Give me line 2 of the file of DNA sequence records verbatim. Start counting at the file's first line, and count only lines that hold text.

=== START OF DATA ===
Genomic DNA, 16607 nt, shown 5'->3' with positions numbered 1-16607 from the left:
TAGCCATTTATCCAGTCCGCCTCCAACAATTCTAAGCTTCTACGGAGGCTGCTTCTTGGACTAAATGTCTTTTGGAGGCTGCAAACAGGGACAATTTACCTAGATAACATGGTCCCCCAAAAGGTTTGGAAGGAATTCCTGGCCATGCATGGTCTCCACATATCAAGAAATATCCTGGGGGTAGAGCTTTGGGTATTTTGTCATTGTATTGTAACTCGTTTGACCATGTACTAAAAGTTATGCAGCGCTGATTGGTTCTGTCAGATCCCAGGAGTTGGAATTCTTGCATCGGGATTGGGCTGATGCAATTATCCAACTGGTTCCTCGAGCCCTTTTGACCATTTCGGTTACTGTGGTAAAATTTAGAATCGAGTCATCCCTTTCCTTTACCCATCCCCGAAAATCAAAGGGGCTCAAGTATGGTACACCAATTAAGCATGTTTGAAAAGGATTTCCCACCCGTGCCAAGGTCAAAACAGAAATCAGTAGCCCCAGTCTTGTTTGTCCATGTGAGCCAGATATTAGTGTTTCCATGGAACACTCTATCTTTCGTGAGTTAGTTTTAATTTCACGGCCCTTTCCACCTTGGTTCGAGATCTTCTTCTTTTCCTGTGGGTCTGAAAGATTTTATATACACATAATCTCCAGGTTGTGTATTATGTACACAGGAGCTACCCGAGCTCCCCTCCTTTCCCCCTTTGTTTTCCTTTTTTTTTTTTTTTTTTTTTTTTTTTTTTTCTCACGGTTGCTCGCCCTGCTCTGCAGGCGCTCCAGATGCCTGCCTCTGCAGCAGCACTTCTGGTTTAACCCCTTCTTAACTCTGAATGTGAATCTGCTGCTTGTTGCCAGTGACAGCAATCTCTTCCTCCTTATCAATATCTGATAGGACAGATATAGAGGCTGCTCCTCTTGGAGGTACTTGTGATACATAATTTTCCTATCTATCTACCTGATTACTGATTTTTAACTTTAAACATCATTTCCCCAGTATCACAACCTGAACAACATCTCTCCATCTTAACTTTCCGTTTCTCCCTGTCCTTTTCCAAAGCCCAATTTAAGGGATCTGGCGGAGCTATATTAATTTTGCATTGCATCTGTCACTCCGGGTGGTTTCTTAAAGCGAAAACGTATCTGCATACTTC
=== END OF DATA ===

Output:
TAGCCATTTATCCAGTCCGCCTCCAACAATTCTAAGCTTCTACGGAGGCTGCTTCTTGGACTAAATGTCTTTTGGAGGCTGCAAACAGGGACAATTTACCTAGATAACATGGTCCCCCAAAAGGTTTGGAAGGAATTCCTGGCCATGCATGGTCTCCACATATCAAGAAATATCCTGGGGGTAGAGCTTTGGGTATTTTGTCATTGTATTGTAACTCGTTTGACCATGTACTAAAAGTTATGCAGCGCTGATTGGTTCTGTCAGATCCCAGGAGTTGGAATTCTTGCATCGGGATTGGGCTGATGCAATTATCCAACTGGTTCCTCGAGCCCTTTTGACCATTTCGGTTACTGTGGTAAAATTTAGAATCGAGTCATCCCTTTCCTTTACCCATCCCCGAAAATCAAAGGGGCTCAAGTATGGTACACCAATTAAGCATGTTTGAAAAGGATTTCCCACCCGTGCCAAGGTCAAAACAGAAATCAGTAGCCCCAGTCTTGTTTGTCCATGTGAGCCAGATATTAGTGTTTCCATGGAACACTCTATCTTTCGTGAGTTAGTTTTAATTTCACGGCCCTTTCCACCTTGGTTCGAGATCTTCTTCTTTTCCTGTGGGTCTGAAAGATTTTATATACACATAATCTCCAGGTTGTGTATTATGTACACAGGAGCTACCCGAGCTCCCCTCCTTTCCCCCTTTGTTTTCCTTTTTTTTTTTTTTTTTTTTTTTTTTTTTTTCTCACGGTTGCTCGCCCTGCTCTGCAGGCGCTCCAGATGCCTGCCTCTGCAGCAGCACTTCTGGTTTAACCCCTTCTTAACTCTGAATGTGAATCTGCTGCTTGTTGCCAGTGACAGCAATCTCTTCCTCCTTATCAATATCTGATAGGACAGATATAGAGGCTGCTCCTCTTGGAGGTACTTGTGATACATAATTTTCCTATCTATCTACCTGATTACTGATTTTTAACTTTAAACATCATTTCCCCAGTATCACAACCTGAACAACATCTCTCCATCTTAACTTTCCGTTTCTCCCTGTCCTTTTCCAAAGCCCAATTTAAGGGATCTGGCGGAGCTATATTAATTTTGCATTGCATCTGTCACTCCGGGTGGTTTCTTAAAGCGAAAACGTATCTGCATACTTC